According to Adweek, Millennials as teen consumers were virtually ignored by marketers, who were waiting for them to acquire discretionary income rather than engaging them early. Only later did brand marketers realize that with early access to technology and social media, Millennials became the first generation to consume and influence much earlier than previous generations. By the time the lightbulb came on for many brand marketers, it was too late – that ship had sailed. More
Mom. You think you know her. But think again, because today’s moms have changed. Who are they? What influences and motivates them? And how can today’s brands best market to them?
There are approximately 85 million moms in the U.S. today, with spending power exceeding $3.5 trillion. Moms are the ones making decisions about the cars in the garage, the groceries in the refrigerator, and the clothes worn by everyone in the family. More
Consumers encounter hundreds of brands every day. Getting in front of those consumers can mean the difference between success and failure for a brand. To stand out, a brand needs a well-thought-out strategy and a clever approach for using the right blend of earned, owned, shared and paid media.
Your in-house marketing team may have wonderful ideas for reaching your target audience, but may not have the bandwidth for a fully executed product launch or comprehensive content creation program. There are so many choices of agencies, consultancies and solopreneurs doing good work today, that it can be difficult to know which is the right fit for your needs. More
Today’s consumers aren’t just eating healthier; they’re also exercising more and focusing on total wellness rather than just weight loss and fitness. One of the ways these consumers maintain their healthy and active lifestyles is through the use of wearable technology.
Most are familiar with the biggest names in wearable tech, including Fitbit, Apple Watch, Garmin, Polar, Misfit, and Jawbone. But those aren’t the only options out there. In fact, wearable technology offers a wide variety of options and benefits, including sleep tracking, emergency response and location, posture correction, and even fertility. More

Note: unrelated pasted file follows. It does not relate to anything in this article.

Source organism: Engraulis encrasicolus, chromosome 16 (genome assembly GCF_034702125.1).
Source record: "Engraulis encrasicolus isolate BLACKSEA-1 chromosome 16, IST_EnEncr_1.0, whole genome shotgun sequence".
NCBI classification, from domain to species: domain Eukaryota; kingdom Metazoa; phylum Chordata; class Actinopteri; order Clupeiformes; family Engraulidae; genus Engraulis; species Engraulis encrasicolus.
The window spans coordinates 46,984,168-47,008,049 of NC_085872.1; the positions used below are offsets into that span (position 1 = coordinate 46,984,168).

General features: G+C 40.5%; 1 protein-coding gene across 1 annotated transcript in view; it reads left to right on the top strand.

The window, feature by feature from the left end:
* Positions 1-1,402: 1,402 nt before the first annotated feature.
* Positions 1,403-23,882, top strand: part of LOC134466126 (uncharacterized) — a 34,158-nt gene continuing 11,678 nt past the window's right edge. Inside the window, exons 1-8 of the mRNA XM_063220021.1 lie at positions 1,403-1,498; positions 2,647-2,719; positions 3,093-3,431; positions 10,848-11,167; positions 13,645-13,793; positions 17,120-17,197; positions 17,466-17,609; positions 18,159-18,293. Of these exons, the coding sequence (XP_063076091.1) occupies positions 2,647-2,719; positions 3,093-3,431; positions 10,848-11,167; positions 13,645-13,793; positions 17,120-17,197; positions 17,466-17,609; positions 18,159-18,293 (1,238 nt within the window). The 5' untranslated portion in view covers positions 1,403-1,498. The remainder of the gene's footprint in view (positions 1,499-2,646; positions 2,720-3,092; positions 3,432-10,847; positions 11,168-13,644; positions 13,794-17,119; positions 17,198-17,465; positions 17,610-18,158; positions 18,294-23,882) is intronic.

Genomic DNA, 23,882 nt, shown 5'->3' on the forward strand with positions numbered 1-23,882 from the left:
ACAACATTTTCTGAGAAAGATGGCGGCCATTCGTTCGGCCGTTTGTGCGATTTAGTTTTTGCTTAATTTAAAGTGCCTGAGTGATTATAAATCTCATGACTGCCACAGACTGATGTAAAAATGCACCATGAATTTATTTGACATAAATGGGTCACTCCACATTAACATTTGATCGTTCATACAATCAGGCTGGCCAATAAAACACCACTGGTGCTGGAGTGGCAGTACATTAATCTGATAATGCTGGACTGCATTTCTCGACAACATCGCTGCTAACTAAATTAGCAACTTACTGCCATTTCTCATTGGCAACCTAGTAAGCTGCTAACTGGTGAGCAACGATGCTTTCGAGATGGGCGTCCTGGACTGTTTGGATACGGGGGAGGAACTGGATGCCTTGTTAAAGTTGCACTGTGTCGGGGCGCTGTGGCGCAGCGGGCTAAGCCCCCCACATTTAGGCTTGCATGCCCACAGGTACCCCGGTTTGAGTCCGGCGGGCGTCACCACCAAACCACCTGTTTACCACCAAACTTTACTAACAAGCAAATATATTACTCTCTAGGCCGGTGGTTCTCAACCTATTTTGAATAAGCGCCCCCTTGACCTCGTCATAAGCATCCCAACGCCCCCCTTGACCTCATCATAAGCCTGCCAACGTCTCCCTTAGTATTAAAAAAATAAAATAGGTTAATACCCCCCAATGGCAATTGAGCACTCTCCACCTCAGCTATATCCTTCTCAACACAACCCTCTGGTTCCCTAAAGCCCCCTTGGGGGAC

As a group, Millennials represent a major market force in terms of buying power, spending $200 billion per year. With women responsible for 85 percent of all U.S. consumer spending, that translates to $170 billion in spending power annually for Millennial women.
That’s a lot of money on the table. And most marketers are already behind the ball because 84% of Millennials admit that they don’t trust advertising. Following are some ideas for building relationships with these important consumers. More
It’s not an overstatement to say that today’s marketers are almost unanimously focused on Millennials. Sure, Millennials are the largest living generation, but Boomers have greater spending power, controlling nearly 70% of all disposable income and spending $3.2 trillion each year. With that much spending at stake, it makes economic sense to aggressively be marketing to Baby Boomers.
In 2018—the year of the woman—women have the power to do anything. That includes traveling if they wish, and they really do wish. According to the George Washington University School of Business, nearly two-thirds of today’s travelers are women. In fact, 80% of all travel decisions are made by women, regardless of who they’re traveling with, who’s paying for the trip, and where they’re traveling to. Many of those women traveled solo, with 73% of travel agents saying women are more likely to travel on their own than men.
Following are some women’s travel trends for 2018 that marketers should understand in order to capture this critical travel market. More
According to The Economist, “The growing economic power of women is one of the most important trends of our time.”
Key growth drivers, such as delaying marriage and children as well as rising literacy rates, indicate the average U.S. woman’s salary will rise above the average U.S. man’s by the year 2028.
Women currently control $7 trillion in U.S. spending. And during the next decade, they will control two-thirds of the country’s overall consumer wealth. More